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  • Blake Regan

Changes for Separated Spouses Coming January 1, 2022, to the Succession Law Reform Act

Updated: Dec 10, 2021

The Accelerating Access to Justice Act, which will come into force January 1, 2022, reforms some of the more dated provisions of the Succession Law Reform Act (“SLRA”) and deals with some of the challenges presented by the SLRA in recent years. The first substantial change eliminates the revocation of Wills by marriage. A second significant amendment provides for virtual execution (signing and witnessing) of Wills using audio-visual technology. This development may be a relief to those with mobility issues, the infirm, and busy lawyers, allowing them to complete the Will-signing process from the comfort of their home or office.

Perhaps the most significant change relates to the treatment of separated spouses, resulting in more similar treatment to divorced spouses following separation. Under section 17(2) of the current SLRA, unfair outcomes may arise after married spouses separate but before they obtain a formal divorce and one of the spouses dies. Unless one of the spouses sets out a contrary intention in their Will when the marriage is terminated (by divorce) or declared a nullity, a devise or bequest to a former spouse (a gift in a Will), their appointment as an executor or estate trustee, and their ability to act according to general or special powers dictated in a Will, are revoked and the Will is construed as if the former spouse had predeceased the Will-maker. The current SLRA leaves a gap in the law for those spouses who have separated but are not yet divorced, whereby the living spouse may receive property contrary to the deceased spouse's wishes.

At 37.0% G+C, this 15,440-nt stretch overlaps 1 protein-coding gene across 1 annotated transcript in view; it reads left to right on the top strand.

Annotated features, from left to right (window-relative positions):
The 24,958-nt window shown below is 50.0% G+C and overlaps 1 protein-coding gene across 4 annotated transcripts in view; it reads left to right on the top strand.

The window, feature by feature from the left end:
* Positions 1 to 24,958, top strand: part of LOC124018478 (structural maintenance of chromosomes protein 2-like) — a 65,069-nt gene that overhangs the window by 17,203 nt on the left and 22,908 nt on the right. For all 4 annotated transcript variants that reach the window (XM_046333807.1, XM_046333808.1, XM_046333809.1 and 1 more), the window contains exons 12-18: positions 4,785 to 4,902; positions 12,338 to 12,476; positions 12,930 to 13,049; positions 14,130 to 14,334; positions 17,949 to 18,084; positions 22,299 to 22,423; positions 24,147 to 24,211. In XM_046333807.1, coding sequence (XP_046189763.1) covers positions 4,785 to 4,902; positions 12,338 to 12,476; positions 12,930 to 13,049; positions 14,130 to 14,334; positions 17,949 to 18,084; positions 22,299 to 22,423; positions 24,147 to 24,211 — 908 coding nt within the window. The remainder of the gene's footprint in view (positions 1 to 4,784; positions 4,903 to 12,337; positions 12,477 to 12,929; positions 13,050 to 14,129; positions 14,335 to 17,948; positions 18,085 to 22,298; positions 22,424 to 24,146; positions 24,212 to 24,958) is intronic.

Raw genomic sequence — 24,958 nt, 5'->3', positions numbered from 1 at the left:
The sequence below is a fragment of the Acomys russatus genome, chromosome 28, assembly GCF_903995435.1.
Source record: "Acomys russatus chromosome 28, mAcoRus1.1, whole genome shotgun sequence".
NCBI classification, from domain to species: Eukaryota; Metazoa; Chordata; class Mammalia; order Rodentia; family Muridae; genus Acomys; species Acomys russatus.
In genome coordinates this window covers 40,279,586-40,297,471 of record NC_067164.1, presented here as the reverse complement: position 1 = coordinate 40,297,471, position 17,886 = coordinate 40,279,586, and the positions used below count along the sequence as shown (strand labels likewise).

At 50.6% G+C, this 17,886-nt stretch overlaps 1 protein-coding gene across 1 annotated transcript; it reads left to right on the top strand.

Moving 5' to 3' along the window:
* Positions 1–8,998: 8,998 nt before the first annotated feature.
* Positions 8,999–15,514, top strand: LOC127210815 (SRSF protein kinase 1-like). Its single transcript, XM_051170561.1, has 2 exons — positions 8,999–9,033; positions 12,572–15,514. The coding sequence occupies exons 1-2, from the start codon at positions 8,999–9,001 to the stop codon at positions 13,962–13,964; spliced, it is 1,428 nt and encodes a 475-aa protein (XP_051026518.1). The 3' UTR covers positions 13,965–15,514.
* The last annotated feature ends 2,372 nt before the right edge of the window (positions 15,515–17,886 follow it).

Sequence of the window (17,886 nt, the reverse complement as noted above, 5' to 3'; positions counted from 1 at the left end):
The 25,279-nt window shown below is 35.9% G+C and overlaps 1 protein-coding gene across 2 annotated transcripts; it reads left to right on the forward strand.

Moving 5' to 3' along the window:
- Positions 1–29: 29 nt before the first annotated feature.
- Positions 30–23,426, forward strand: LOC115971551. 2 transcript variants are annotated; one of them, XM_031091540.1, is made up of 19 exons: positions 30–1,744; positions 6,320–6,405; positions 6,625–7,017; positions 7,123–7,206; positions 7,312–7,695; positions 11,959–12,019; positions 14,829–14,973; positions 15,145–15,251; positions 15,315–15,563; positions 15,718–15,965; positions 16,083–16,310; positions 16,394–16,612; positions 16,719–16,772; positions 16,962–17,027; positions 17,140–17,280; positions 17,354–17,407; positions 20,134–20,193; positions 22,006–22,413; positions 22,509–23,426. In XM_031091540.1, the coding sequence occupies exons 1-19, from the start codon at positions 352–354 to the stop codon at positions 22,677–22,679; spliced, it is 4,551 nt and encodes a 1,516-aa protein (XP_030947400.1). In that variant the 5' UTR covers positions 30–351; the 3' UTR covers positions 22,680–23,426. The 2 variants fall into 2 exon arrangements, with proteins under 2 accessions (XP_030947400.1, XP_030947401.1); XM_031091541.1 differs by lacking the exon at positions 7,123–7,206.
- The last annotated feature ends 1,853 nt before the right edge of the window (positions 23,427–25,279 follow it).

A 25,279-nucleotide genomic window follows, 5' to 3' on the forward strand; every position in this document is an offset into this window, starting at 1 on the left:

In response, legislators have crafted section 17(3) to deal with the situation where married spouses are separated but not divorced at the time of death. As of January 1, 2022, section 17(4) of the SLRA will define separation where if before the date of the testator's death:

1) They lived separate and apart for three years as a result of marriage breakdown;

2) They entered into a valid separation agreement under the Family Law Act;

3) There is a court order stipulating the rights and obligations in settlement of their affairs as a result of the marriage breakdown; or

4) A family arbitration award was made regarding their rights and obligations as a result of the marriage breakdown; and

5) They were living separate and apart at the time of the testator's death.

The result is that separated spouses who do not expeditiously obtain a divorce, agreement, court order, or arbitral award will be treated in the same way as divorced spouses if they meet the criteria in section 17(4). Changes to section 43.1 of the SLRA will also eliminate separated spouses’ entitlements on intestacy. For many families, these changes will eliminate the uncertainty created when spouses have been separated for an extended period and failed to resolve their family law affairs prior to death.

To learn more about these changes to the Succession Law Reform Act, or how they may affect your rights and obligations as a separated spouse, book your free consultation at

November 28, 2021


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